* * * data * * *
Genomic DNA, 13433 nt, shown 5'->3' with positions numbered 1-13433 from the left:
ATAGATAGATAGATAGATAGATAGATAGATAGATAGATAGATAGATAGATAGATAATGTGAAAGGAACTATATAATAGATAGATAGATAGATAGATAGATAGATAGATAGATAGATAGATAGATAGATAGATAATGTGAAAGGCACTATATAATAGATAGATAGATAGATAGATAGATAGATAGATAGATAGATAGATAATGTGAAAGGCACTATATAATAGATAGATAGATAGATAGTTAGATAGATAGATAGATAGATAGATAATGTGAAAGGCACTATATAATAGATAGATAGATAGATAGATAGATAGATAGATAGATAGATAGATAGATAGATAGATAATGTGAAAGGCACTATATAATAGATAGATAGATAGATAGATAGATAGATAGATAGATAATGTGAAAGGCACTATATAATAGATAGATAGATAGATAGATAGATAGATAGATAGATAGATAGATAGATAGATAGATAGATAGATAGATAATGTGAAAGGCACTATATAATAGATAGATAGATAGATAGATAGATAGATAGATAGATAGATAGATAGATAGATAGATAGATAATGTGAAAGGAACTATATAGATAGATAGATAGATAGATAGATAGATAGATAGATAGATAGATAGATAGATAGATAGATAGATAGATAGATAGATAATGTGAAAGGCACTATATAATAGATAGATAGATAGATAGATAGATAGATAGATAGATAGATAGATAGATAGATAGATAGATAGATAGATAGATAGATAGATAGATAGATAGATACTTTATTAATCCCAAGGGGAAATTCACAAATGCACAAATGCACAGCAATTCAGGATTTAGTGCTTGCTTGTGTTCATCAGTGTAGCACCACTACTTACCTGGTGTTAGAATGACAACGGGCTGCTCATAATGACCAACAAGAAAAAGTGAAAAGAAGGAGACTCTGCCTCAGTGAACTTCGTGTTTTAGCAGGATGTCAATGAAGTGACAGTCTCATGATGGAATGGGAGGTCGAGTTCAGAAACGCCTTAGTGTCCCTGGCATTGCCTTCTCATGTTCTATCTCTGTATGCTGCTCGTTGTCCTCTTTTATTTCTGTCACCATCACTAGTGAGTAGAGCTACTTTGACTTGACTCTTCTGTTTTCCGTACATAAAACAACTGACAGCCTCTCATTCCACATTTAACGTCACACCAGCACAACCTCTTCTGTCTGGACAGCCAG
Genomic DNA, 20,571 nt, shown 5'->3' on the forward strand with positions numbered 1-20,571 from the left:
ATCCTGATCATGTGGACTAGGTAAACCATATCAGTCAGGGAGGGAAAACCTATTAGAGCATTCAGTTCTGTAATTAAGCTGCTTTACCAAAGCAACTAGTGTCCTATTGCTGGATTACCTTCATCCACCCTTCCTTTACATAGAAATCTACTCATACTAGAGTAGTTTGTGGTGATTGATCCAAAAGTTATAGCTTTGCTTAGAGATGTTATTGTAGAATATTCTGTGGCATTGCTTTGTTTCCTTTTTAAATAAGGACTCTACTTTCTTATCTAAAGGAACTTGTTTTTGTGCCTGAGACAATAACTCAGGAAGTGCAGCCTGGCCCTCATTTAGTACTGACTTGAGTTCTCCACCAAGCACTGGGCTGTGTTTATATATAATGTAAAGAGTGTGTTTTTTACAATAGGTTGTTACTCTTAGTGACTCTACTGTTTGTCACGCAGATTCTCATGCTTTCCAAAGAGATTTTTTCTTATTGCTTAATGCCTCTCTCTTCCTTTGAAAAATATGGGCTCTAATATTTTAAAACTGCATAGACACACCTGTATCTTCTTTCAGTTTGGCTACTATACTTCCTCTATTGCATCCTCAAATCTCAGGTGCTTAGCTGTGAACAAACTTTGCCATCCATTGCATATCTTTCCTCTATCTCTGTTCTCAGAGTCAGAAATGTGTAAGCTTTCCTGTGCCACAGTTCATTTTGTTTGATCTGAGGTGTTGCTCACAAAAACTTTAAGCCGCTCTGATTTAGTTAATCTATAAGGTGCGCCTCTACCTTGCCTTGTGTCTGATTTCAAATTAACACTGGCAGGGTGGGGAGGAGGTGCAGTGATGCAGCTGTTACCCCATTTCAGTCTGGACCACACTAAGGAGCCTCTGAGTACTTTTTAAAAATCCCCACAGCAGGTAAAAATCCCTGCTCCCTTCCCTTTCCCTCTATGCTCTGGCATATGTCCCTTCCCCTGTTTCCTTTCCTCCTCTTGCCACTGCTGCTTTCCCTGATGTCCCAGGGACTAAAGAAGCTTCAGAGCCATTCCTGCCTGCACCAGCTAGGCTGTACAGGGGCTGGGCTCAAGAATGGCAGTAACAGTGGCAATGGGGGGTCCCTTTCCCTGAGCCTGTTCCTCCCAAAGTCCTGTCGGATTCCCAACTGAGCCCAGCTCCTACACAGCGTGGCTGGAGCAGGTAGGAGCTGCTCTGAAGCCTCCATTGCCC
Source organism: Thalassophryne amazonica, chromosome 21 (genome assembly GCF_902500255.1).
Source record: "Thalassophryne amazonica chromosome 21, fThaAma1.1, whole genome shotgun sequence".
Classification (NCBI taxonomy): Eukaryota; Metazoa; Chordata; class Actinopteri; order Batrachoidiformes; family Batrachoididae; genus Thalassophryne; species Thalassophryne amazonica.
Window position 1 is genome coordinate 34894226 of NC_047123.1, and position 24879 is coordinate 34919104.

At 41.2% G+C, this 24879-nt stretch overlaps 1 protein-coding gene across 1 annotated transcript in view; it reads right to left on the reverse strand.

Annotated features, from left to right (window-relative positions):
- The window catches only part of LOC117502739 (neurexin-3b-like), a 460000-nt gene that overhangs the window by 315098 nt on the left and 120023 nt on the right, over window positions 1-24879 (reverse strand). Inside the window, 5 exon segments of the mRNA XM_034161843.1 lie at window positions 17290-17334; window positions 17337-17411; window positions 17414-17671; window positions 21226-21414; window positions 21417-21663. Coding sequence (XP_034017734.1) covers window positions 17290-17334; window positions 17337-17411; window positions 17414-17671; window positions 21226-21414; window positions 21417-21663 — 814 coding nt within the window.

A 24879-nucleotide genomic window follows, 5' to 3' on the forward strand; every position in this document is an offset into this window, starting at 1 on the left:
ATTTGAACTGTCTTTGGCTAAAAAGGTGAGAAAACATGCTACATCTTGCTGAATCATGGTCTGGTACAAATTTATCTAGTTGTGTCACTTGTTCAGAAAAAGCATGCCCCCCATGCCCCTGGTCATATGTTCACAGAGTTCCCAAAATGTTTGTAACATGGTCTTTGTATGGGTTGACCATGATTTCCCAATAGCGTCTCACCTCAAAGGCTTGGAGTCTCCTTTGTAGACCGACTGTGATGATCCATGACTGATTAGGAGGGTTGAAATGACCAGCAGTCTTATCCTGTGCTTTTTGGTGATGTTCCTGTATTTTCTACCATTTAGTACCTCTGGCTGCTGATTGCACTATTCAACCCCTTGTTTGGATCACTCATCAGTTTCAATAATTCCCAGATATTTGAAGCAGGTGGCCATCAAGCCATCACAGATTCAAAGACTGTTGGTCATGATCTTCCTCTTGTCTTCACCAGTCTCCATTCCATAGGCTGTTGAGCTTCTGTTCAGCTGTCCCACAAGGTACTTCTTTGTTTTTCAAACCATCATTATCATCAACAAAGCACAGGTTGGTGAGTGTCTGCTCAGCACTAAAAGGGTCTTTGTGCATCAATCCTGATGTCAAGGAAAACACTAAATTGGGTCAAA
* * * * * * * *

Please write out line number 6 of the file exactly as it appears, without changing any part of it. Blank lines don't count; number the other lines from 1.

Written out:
Source record: "Thalassophryne amazonica chromosome 21, fThaAma1.1, whole genome shotgun sequence".